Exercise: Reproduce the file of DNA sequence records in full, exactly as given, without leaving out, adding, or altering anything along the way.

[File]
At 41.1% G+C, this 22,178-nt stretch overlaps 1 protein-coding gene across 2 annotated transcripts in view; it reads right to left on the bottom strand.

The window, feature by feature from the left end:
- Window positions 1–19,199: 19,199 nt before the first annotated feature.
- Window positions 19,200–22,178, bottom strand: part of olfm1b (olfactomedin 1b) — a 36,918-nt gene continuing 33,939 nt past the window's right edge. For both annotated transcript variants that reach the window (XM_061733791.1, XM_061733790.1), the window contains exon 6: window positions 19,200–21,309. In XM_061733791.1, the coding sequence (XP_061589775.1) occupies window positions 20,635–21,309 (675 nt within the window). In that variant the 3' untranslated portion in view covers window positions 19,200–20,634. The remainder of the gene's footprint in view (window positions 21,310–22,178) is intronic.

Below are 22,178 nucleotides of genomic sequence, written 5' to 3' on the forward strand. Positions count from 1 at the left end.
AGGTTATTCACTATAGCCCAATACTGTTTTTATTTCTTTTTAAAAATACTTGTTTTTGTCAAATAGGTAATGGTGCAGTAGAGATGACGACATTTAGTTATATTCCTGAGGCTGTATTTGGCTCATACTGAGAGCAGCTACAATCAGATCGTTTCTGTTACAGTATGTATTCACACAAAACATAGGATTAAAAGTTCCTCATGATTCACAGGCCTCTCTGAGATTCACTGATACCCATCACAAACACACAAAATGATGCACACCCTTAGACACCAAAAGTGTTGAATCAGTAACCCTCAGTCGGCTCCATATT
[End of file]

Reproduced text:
At 41.1% G+C, this 22,178-nt stretch overlaps 1 protein-coding gene across 2 annotated transcripts in view; it reads right to left on the bottom strand.

The window, feature by feature from the left end:
- Window positions 1–19,199: 19,199 nt before the first annotated feature.
- Window positions 19,200–22,178, bottom strand: part of olfm1b (olfactomedin 1b) — a 36,918-nt gene continuing 33,939 nt past the window's right edge. For both annotated transcript variants that reach the window (XM_061733791.1, XM_061733790.1), the window contains exon 6: window positions 19,200–21,309. In XM_061733791.1, the coding sequence (XP_061589775.1) occupies window positions 20,635–21,309 (675 nt within the window). In that variant the 3' untranslated portion in view covers window positions 19,200–20,634. The remainder of the gene's footprint in view (window positions 21,310–22,178) is intronic.

Below are 22,178 nucleotides of genomic sequence, written 5' to 3' on the forward strand. Positions count from 1 at the left end.
AGGTTATTCACTATAGCCCAATACTGTTTTTATTTCTTTTTAAAAATACTTGTTTTTGTCAAATAGGTAATGGTGCAGTAGAGATGACGACATTTAGTTATATTCCTGAGGCTGTATTTGGCTCATACTGAGAGCAGCTACAATCAGATCGTTTCTGTTACAGTATGTATTCACACAAAACATAGGATTAAAAGTTCCTCATGATTCACAGGCCTCTCTGAGATTCACTGATACCCATCACAAACACACAAAATGATGCACACCCTTAGACACCAAAAGTGTTGAATCAGTAACCCTCAGTCGGCTCCATATT